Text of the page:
Odour nuisance risks occur when the amount of odour (OU) produced from various kitchen processes are not adequately or efficiently ventilated through the kitchen exhaust design. Some odours – such as baking bread – can be considered pleasant at higher concentrations, while high grease odours – such as deep-fried food – can be unpleasant in low concentration. One odour unit (OU) is a defined as the level of odour concentration, where 50% of the public can detect there is an odour without necessarily being able to describe it.

The guidelines provided to us from the Queensland EPA states that if they have received an odour complaint about a kitchen that produces 10 OU they will consider prosecuting the owner. In such scenarios, the Queensland EPA will acknowledge there is an odour nuisance and will request the owner to reduce the odour exhausted to <5 OU. For reference, a typical burger kitchen exhaust system can be in the range of >700 OU without treatment. Here at SEED, we use dispersion modelling and a range of on-site measurement techniques (compliant to AS 4323.3:2001) to determine what circumstances an odour complaint may be justified.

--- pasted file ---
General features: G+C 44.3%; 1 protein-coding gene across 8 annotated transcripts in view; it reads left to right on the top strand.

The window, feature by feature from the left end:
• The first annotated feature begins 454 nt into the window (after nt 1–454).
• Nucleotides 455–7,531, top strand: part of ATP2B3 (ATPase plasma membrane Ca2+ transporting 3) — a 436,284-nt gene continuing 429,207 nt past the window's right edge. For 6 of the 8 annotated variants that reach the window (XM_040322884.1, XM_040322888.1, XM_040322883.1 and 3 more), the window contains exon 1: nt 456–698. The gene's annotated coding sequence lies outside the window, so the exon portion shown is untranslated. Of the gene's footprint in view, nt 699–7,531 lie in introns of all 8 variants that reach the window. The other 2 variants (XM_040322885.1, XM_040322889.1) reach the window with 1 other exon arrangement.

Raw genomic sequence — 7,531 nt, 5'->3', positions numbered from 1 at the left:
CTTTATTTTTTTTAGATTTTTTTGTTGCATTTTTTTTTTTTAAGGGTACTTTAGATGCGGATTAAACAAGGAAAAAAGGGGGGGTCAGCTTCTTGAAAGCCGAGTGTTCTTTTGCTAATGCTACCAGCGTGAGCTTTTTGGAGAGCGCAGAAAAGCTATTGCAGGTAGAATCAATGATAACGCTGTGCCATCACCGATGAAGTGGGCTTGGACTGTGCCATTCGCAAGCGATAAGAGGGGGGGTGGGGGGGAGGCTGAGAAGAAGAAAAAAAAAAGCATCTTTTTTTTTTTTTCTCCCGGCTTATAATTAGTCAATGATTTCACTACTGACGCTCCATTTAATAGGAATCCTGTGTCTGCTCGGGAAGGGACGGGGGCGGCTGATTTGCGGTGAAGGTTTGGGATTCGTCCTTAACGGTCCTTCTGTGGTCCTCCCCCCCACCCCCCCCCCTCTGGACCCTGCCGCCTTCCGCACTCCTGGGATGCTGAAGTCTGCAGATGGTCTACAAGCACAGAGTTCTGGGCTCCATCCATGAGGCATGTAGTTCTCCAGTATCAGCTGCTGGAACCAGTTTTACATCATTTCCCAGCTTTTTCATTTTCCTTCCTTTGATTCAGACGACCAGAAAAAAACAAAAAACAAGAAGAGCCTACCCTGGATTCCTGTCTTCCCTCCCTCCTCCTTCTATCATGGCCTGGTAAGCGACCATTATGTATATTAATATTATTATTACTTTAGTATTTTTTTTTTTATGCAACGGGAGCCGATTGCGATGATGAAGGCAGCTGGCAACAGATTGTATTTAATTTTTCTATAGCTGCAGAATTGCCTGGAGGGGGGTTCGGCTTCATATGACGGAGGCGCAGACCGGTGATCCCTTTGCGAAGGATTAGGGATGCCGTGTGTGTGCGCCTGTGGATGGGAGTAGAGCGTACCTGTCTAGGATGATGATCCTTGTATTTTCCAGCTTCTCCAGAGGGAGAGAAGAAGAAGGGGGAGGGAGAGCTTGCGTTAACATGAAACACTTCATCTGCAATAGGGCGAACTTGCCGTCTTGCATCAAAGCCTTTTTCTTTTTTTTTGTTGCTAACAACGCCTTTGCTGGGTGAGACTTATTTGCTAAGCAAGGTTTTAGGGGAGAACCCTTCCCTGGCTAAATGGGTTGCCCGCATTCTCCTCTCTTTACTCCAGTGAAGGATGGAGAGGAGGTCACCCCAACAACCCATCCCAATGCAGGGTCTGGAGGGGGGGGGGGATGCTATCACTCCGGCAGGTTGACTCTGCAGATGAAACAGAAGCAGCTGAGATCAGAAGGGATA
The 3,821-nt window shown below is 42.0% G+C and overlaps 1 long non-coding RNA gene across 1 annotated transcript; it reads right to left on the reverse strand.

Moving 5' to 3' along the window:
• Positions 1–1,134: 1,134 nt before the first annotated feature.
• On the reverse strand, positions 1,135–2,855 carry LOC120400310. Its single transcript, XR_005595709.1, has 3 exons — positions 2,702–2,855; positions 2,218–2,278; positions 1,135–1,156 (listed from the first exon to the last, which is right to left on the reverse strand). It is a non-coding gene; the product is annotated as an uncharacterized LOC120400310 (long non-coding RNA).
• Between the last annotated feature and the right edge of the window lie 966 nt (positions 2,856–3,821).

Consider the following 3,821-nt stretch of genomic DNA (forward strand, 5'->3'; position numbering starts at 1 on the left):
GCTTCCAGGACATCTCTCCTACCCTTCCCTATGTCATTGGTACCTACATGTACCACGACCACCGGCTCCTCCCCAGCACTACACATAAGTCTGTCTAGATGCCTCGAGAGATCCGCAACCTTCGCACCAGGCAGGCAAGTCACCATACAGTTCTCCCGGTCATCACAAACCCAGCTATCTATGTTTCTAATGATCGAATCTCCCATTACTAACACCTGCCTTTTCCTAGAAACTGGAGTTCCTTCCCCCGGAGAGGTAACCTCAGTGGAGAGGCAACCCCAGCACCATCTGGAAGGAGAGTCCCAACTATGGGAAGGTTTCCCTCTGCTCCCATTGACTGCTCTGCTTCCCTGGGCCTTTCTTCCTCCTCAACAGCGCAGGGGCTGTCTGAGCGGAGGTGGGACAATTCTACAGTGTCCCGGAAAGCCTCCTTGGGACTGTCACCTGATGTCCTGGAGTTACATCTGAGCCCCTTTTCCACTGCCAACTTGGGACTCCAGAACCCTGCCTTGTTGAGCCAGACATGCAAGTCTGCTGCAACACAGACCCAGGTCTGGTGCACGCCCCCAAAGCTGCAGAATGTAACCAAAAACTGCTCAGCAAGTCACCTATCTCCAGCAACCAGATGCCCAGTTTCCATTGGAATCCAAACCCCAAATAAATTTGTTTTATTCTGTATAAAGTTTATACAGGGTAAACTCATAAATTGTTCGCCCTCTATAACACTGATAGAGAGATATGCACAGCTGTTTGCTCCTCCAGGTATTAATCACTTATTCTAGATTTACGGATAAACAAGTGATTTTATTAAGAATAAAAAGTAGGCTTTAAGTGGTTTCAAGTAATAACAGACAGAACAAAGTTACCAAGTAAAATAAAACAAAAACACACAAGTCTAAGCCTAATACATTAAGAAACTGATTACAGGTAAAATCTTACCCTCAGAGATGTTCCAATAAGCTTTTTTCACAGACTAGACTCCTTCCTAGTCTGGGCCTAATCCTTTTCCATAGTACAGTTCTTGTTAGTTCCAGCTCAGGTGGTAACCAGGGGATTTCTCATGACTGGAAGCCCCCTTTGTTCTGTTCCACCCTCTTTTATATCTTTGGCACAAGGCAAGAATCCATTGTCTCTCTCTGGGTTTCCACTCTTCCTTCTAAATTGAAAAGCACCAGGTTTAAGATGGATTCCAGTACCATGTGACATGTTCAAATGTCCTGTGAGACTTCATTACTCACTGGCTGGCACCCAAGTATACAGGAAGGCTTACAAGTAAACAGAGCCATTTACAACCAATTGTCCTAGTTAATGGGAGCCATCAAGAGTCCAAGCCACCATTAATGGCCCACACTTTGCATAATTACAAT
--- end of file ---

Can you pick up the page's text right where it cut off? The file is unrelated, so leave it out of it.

An isosurface showing the odour reading at the exhaust vent rising up the western side of the building. 2 OU approximately corresponds to the black colour.

Additionally, due to building and tenant restrictions, the exhaust may be unable to be discharged in the position or manner dictated by the Australian Standards. SEED is able to achieve compliance via an engineered discharge and performance approaches that use effective exhaust cleaning techniques to minimise odour nuisance risk.

Odour management services SEED provides include:
  • Compliance requirements,
  • Odour risk modelling,
  • Engineered design, and
  • Odour testing and certification.

These services are provided regularly upon request.